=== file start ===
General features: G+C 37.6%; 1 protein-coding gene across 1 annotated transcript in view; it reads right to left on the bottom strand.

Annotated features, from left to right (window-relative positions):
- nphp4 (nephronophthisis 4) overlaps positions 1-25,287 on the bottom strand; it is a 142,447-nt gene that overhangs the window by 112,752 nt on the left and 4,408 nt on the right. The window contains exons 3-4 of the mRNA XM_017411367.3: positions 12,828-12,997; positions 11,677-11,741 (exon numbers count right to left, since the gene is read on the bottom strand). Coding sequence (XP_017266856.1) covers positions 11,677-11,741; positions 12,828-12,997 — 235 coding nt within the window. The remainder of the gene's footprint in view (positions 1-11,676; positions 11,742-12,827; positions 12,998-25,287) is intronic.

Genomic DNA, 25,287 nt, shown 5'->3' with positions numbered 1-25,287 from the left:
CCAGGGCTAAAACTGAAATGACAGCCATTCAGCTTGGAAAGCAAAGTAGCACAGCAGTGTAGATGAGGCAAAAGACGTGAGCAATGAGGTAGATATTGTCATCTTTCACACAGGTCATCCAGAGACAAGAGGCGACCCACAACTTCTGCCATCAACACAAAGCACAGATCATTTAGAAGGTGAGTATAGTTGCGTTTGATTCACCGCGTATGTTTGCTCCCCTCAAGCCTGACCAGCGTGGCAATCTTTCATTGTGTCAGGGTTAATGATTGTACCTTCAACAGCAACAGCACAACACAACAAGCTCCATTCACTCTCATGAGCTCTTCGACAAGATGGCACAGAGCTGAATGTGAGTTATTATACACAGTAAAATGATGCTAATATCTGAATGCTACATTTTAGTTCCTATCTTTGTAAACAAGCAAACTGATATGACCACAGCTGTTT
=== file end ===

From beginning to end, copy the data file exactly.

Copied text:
General features: G+C 37.6%; 1 protein-coding gene across 1 annotated transcript in view; it reads right to left on the bottom strand.

Annotated features, from left to right (window-relative positions):
- nphp4 (nephronophthisis 4) overlaps positions 1-25,287 on the bottom strand; it is a 142,447-nt gene that overhangs the window by 112,752 nt on the left and 4,408 nt on the right. The window contains exons 3-4 of the mRNA XM_017411367.3: positions 12,828-12,997; positions 11,677-11,741 (exon numbers count right to left, since the gene is read on the bottom strand). Coding sequence (XP_017266856.1) covers positions 11,677-11,741; positions 12,828-12,997 — 235 coding nt within the window. The remainder of the gene's footprint in view (positions 1-11,676; positions 11,742-12,827; positions 12,998-25,287) is intronic.

Genomic DNA, 25,287 nt, shown 5'->3' with positions numbered 1-25,287 from the left:
CCAGGGCTAAAACTGAAATGACAGCCATTCAGCTTGGAAAGCAAAGTAGCACAGCAGTGTAGATGAGGCAAAAGACGTGAGCAATGAGGTAGATATTGTCATCTTTCACACAGGTCATCCAGAGACAAGAGGCGACCCACAACTTCTGCCATCAACACAAAGCACAGATCATTTAGAAGGTGAGTATAGTTGCGTTTGATTCACCGCGTATGTTTGCTCCCCTCAAGCCTGACCAGCGTGGCAATCTTTCATTGTGTCAGGGTTAATGATTGTACCTTCAACAGCAACAGCACAACACAACAAGCTCCATTCACTCTCATGAGCTCTTCGACAAGATGGCACAGAGCTGAATGTGAGTTATTATACACAGTAAAATGATGCTAATATCTGAATGCTACATTTTAGTTCCTATCTTTGTAAACAAGCAAACTGATATGACCACAGCTGTTT